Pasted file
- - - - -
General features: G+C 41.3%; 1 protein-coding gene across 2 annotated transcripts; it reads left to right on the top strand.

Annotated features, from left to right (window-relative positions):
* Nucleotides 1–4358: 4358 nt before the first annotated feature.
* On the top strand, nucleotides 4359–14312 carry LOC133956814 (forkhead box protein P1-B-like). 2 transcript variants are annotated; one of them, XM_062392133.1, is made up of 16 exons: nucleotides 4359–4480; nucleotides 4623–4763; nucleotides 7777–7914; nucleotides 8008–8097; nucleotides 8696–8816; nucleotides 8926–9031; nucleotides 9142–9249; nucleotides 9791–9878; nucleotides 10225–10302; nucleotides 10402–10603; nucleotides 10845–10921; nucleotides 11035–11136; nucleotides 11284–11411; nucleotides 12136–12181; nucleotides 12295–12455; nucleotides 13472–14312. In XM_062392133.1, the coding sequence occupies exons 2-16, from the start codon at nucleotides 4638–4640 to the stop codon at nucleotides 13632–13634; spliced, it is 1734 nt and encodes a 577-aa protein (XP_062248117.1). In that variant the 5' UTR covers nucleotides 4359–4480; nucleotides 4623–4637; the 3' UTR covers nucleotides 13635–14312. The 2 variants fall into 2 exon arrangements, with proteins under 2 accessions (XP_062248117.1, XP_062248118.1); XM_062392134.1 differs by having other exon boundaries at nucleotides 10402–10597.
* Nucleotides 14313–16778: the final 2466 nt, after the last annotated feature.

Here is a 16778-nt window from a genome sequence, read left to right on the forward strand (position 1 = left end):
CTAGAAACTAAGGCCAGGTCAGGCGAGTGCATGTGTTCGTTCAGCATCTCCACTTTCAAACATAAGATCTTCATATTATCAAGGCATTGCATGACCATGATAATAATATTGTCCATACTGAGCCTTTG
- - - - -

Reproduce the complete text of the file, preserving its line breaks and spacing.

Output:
General features: G+C 41.3%; 1 protein-coding gene across 2 annotated transcripts; it reads left to right on the top strand.

Annotated features, from left to right (window-relative positions):
* Nucleotides 1–4358: 4358 nt before the first annotated feature.
* On the top strand, nucleotides 4359–14312 carry LOC133956814 (forkhead box protein P1-B-like). 2 transcript variants are annotated; one of them, XM_062392133.1, is made up of 16 exons: nucleotides 4359–4480; nucleotides 4623–4763; nucleotides 7777–7914; nucleotides 8008–8097; nucleotides 8696–8816; nucleotides 8926–9031; nucleotides 9142–9249; nucleotides 9791–9878; nucleotides 10225–10302; nucleotides 10402–10603; nucleotides 10845–10921; nucleotides 11035–11136; nucleotides 11284–11411; nucleotides 12136–12181; nucleotides 12295–12455; nucleotides 13472–14312. In XM_062392133.1, the coding sequence occupies exons 2-16, from the start codon at nucleotides 4638–4640 to the stop codon at nucleotides 13632–13634; spliced, it is 1734 nt and encodes a 577-aa protein (XP_062248117.1). In that variant the 5' UTR covers nucleotides 4359–4480; nucleotides 4623–4637; the 3' UTR covers nucleotides 13635–14312. The 2 variants fall into 2 exon arrangements, with proteins under 2 accessions (XP_062248117.1, XP_062248118.1); XM_062392134.1 differs by having other exon boundaries at nucleotides 10402–10597.
* Nucleotides 14313–16778: the final 2466 nt, after the last annotated feature.

Here is a 16778-nt window from a genome sequence, read left to right on the forward strand (position 1 = left end):
CTAGAAACTAAGGCCAGGTCAGGCGAGTGCATGTGTTCGTTCAGCATCTCCACTTTCAAACATAAGATCTTCATATTATCAAGGCATTGCATGACCATGATAATAATATTGTCCATACTGAGCCTTTG